Social Injustice In William Golding's Lord Of The Flies

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Social injustice can be defined as "a situation in which the rights of a person or a group of people are ignored." This recurring theme is very prominent in a lot of literary works of merit, such as The Lord of the Flies. It's one of the many sources of conflict among the young boys on the island. The source of most of the social injustices is Jack Merridew, the antagonist of the novel: he creates issues and division among the boys. Jack creates a lot of social injustices in his pursuit of becoming a dictator on the island. He starts forcing people to do things against their will (like the twins). He knows that people don't want to do what he says, but he forces them to do it for his own bidding, treating them as slaves…show more content…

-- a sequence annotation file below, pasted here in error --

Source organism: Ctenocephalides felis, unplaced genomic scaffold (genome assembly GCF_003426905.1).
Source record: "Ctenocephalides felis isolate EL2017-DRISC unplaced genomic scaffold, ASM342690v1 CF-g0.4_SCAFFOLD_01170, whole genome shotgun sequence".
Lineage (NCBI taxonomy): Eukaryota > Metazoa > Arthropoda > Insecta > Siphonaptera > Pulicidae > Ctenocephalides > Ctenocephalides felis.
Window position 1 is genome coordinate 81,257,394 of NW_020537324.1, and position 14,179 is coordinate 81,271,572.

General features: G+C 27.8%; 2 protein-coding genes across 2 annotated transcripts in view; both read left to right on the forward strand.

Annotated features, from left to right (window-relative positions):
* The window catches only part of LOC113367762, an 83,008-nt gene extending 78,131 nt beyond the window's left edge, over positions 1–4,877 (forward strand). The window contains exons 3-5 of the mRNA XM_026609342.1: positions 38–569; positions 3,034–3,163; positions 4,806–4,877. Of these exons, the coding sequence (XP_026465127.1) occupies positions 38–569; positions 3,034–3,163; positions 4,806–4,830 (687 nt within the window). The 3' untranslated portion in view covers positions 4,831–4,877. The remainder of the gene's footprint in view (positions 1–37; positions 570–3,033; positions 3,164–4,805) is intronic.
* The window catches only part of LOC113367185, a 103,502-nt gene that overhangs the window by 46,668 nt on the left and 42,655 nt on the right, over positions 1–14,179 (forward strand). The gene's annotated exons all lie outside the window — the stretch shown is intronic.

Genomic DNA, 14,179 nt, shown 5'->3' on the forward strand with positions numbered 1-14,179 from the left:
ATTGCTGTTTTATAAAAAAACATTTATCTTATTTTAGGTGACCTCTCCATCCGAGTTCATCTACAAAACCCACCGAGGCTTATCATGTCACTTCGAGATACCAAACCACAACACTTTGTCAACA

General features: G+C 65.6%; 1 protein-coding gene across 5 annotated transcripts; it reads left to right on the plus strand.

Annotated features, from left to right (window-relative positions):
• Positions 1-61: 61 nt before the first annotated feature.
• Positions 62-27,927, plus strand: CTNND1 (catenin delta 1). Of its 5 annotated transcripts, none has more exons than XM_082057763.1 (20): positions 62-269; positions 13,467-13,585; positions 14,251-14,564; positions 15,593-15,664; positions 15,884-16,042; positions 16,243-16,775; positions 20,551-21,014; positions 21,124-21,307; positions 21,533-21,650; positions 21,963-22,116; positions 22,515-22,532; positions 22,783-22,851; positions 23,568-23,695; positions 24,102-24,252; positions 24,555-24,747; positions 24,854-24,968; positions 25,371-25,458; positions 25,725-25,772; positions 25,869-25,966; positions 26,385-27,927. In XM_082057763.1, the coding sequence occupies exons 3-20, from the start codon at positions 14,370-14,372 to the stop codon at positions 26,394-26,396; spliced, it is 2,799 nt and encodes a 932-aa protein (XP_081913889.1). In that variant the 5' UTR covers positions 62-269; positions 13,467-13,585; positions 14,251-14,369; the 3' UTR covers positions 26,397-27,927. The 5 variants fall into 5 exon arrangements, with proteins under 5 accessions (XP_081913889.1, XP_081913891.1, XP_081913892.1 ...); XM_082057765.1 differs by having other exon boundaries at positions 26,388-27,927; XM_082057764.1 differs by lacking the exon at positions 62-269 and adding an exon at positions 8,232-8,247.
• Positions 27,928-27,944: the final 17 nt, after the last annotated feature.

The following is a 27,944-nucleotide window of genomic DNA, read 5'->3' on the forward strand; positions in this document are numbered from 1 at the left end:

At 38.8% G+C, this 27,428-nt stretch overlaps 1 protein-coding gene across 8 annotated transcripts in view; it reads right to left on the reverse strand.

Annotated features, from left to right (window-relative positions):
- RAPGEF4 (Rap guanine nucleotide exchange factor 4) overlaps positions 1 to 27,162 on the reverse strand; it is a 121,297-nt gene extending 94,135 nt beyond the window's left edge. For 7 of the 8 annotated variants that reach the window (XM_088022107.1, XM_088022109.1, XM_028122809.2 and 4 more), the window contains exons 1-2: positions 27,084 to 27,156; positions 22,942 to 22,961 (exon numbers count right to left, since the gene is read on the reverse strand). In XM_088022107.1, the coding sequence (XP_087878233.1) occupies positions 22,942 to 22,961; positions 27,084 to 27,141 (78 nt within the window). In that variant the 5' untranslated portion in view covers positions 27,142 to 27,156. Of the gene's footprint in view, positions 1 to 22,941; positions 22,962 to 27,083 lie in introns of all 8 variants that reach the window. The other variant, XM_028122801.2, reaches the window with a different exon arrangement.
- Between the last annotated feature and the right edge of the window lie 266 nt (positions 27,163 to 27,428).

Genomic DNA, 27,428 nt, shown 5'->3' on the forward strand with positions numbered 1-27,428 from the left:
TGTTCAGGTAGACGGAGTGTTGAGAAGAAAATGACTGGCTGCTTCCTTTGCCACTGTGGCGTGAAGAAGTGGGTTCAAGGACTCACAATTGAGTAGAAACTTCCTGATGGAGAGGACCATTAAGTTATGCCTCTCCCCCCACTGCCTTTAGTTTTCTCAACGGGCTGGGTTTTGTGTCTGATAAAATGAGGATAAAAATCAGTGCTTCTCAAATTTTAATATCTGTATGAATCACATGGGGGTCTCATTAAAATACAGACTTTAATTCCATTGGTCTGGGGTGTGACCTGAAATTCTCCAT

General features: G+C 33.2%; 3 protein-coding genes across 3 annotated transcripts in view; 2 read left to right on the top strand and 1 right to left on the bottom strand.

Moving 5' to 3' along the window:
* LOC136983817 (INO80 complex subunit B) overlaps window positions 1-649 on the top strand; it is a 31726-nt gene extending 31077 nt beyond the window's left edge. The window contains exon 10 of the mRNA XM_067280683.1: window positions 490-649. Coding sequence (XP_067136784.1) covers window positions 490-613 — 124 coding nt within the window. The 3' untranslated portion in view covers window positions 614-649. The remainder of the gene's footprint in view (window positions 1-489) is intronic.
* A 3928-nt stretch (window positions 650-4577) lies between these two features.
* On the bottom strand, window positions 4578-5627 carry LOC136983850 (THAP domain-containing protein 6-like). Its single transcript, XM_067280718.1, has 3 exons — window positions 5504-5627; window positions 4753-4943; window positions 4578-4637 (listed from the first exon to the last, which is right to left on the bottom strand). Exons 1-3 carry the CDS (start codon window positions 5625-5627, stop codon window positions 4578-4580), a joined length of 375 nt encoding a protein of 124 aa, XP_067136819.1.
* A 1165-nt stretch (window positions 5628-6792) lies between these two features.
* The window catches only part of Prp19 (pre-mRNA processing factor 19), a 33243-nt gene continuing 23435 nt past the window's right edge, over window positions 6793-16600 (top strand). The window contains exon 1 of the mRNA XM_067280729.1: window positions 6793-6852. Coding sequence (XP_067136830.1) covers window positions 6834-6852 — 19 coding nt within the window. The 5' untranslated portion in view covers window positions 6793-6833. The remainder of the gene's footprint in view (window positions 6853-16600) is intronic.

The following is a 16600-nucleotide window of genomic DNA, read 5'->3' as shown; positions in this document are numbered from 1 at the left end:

When Simon found out and realized that there really wasn't any Beast, Jack found that if he let Simon spread that knowledge he wouldn't be able to use the Beast as a source of fear. Jack limited the information he fed to the public/kids on the island, which changed and manipulated the way that they would make decisions. He also made the children believe, falsely, that Ralph was a coward for not being able to hunt the beast, and caused most of the boys who had originally trusted Ralph to go over to the side of Jack. Jack used his further influence to manipulate and misguide the kids on the island, a serious social injustice and violation of basic human code. Jack wasn't the only one guilty of creating social injustices though. When Ralph attempted to build huts and houses for everyone, most people took the opportunity to play instead. They did themselves an injustice by not holding up their end of work in what they did on the island. The general theme of social injustices was very apparent in The Lord of the Flies. Between Jack and the rest of the children on the island, many basic human rights were violated, and children were treated unfairly in their current situation, not did they do their fair share in the circumstances. Jack was indeed the most frequent source of these injustices. The theme does show the
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